Images from Saturday's game between the Jayhawks and Longhorns at Memorial Stadium.
Kansas University football coach Charlie Weis meets the media Saturday night, following the Jayhawks' 23-0 loss to Texas in the Big 12 opener for both teams.
The question will hang in the air all week, which was about how long that failed third-quarter fade pass in the end zone felt like it floated.
And the question is this: Is it time?
Is it time to pull the trigger and acknowledge that the status quo simply isn’t working? Or do you wait a week and see what happens? After all, his only Big 12 victory came against West Virginia, this coming Saturday’s opponent, so do you wait a week in hopes that everyone’s memory of that game inspires them to follow the leader?
Plus, after Saturday’s 23-0 loss to Texas, the Kansas University football team’s record is 2-2, which by recent standards isn’t so bad.
Still, nothing about this football team’s offense feels like that of a .500 football team.
It’s a tough call. Oh, by the way, we’re talking about the starting status of quarterback Montell Cozart.
Signs pointed to head coach Charlie Weis at least considering making a change at quarterback, where more often than not Cozart looks like he’s a year or two away from leading an offense efficiently.
On a day KU limited a shaky Texas offense to 329 total yards and just 111 rushing yards, Cozart couldn’t direct his offense inside the 20 but twice and couldn’t come away with points either time. He completed 12 of 31 passes for 140 yards, was intercepted four times and sacked four times.
Weis had said repeatedly that Cozart was the most accurate passer on the team in practices. I asked him Saturday if it’s possible he’s not the team’s best passer in games.
“It’s possible,” Weis said. “I can’t rule that out. It’s possible. But what I’m not going to do right after a game is over is place all the blame on Montell. I’m not going there.”
Where Weis intended on going was to the video room and then to the meeting room.
“I’ll go back and watch it and let the offensive staff watch it independently because I don’t push anything on them,” Weis said. “And then we’ll get together and kind of figure out how to move forward toward West Virginia.”
Kansas has been in a state of contemplating a change at quarterback for five seasons now. It’s no way to win football games, but if not changing gives a team less chance of winning, what’s a coach to do?
Kale Pick, Jordan Webb and Quinn Mecham started games for Turner Gill. Dayne Crist, Michael Cummings, Jake Heaps and Cozart have started games for Weis. Back to Cummings? Maybe, which is another way of saying maybe not.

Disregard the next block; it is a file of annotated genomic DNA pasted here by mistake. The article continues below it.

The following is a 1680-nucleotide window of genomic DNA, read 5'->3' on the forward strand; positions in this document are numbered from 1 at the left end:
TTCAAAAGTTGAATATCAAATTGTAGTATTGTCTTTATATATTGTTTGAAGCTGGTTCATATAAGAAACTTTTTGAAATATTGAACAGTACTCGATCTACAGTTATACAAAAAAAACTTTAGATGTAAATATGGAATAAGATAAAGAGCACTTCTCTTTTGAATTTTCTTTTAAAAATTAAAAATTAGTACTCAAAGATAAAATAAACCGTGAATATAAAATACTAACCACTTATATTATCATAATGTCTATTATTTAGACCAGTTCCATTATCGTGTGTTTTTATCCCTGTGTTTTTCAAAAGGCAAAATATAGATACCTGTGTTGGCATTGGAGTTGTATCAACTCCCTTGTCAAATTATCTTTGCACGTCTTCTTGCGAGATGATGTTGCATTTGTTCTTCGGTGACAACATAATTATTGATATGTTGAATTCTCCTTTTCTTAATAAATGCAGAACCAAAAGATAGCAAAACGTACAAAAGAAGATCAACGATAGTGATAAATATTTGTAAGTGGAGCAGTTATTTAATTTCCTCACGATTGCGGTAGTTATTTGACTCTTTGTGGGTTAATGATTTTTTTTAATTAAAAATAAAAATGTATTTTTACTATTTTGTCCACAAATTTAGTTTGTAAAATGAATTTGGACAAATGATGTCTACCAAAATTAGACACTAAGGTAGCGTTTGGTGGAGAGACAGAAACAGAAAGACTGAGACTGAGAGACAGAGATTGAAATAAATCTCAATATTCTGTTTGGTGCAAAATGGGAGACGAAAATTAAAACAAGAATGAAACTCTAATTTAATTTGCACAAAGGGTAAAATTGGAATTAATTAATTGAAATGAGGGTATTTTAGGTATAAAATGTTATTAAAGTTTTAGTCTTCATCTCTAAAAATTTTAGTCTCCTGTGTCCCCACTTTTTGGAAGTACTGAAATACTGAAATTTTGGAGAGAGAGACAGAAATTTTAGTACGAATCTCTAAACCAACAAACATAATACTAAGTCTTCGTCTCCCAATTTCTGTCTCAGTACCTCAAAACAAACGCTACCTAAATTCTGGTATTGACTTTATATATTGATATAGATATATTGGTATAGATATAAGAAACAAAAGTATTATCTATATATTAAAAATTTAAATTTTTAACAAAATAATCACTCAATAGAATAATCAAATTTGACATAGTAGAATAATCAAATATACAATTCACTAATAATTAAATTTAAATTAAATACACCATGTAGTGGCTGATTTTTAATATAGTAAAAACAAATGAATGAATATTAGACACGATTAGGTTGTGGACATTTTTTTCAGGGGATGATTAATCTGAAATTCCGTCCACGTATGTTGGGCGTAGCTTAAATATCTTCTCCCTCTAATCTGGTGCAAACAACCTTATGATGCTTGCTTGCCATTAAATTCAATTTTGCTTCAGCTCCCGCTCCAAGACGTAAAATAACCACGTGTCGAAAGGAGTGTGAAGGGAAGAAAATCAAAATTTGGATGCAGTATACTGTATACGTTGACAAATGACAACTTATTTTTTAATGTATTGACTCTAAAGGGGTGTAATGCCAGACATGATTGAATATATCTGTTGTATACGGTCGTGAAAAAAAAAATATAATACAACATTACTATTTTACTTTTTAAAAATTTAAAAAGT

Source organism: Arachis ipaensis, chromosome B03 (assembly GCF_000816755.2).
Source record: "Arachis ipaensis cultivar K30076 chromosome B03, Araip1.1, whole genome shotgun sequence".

The passing game so badly sabotaged the chances at making something out of the strong performance from the defense that it seemed as if abandoning the pass altogether might be the way to go.
“We did that two years ago,” Weis said and then explained why it didn’t and can’t ever work. “... You need to be able to throw the ball to win. You need to be able to throw the ball, so we’re going to keep throwing it.”
Even if it’s out of bounds or on occasion to the guy in the wrong jersey. If Kansas never threw a pass Saturday the score probably would have been closer to 13-0, but that’s the not the goal. Winning is the goal.
So if KU is going to win, it will need to pass efficiently. Could it be time to hand the football to mystery man T.J. Millweard, who uses his hands to flash signals to the quarterback during games.
A three-star, Class of 2012 recruit from Fort Worth, Millweard committed to Arizona State in high school, but switched to UCLA. He did not play as a freshman and transferred to Kansas in Aug., 2013. Transfer rules required him to sit out last season and he is listed third on the depth chart at quarterback this season.
Millweard, who has been limited to holding duty this season, completed 2 of 8 passes for 16 yards in KU’s spring game. No running threat, Millweard would play behind a line challenged at the art of pass protection.
No easy solutions or natural fits are available at QB for KU this year and beyond.
After meeting with offensive coaches to determine the quarterback vs. West Virginia, Weis might want to call an emergency all-staff meeting to advise everyone to tap every junior-college contact to identify and pursue quarterbacks to recruit. The obvious problem with that: How many coaches will be around long enough to seal the deal? The chances of Weis returning for a fourth season are going, going ...
Will he finish his third?